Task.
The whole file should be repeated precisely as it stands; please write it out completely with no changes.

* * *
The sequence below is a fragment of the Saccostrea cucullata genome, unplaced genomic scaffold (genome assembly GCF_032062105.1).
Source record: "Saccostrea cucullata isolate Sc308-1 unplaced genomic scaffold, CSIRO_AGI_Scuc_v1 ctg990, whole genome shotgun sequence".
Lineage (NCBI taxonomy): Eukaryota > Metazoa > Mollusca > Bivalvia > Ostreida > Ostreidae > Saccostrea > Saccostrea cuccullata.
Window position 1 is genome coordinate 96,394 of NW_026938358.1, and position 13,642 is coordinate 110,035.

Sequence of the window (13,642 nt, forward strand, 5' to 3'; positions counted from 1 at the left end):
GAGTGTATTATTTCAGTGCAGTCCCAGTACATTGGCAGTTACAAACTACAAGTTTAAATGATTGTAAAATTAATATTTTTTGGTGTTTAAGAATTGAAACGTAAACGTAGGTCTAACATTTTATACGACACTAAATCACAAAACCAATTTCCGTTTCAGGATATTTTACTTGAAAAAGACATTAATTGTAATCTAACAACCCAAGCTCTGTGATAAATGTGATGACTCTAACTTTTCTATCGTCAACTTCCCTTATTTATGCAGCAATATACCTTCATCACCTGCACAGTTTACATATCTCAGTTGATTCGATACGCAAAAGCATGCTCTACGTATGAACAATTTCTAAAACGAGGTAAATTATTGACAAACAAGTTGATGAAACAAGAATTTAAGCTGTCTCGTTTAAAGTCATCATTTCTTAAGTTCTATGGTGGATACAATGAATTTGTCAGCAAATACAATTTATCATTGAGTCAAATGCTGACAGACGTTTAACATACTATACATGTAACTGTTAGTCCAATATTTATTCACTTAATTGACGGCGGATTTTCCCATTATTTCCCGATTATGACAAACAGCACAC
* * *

The sequence below is a fragment of the Saccostrea cucullata genome, unplaced genomic scaffold (genome assembly GCF_032062105.1).
Source record: "Saccostrea cucullata isolate Sc308-1 unplaced genomic scaffold, CSIRO_AGI_Scuc_v1 ctg990, whole genome shotgun sequence".
Lineage (NCBI taxonomy): Eukaryota > Metazoa > Mollusca > Bivalvia > Ostreida > Ostreidae > Saccostrea > Saccostrea cuccullata.
Window position 1 is genome coordinate 96,394 of NW_026938358.1, and position 13,642 is coordinate 110,035.

Sequence of the window (13,642 nt, forward strand, 5' to 3'; positions counted from 1 at the left end):
GAGTGTATTATTTCAGTGCAGTCCCAGTACATTGGCAGTTACAAACTACAAGTTTAAATGATTGTAAAATTAATATTTTTTGGTGTTTAAGAATTGAAACGTAAACGTAGGTCTAACATTTTATACGACACTAAATCACAAAACCAATTTCCGTTTCAGGATATTTTACTTGAAAAAGACATTAATTGTAATCTAACAACCCAAGCTCTGTGATAAATGTGATGACTCTAACTTTTCTATCGTCAACTTCCCTTATTTATGCAGCAATATACCTTCATCACCTGCACAGTTTACATATCTCAGTTGATTCGATACGCAAAAGCATGCTCTACGTATGAACAATTTCTAAAACGAGGTAAATTATTGACAAACAAGTTGATGAAACAAGAATTTAAGCTGTCTCGTTTAAAGTCATCATTTCTTAAGTTCTATGGTGGATACAATGAATTTGTCAGCAAATACAATTTATCATTGAGTCAAATGCTGACAGACGTTTAACATACTATACATGTAACTGTTAGTCCAATATTTATTCACTTAATTGACGGCGGATTTTCCCATTATTTCCCGATTATGACAAACAGCACAC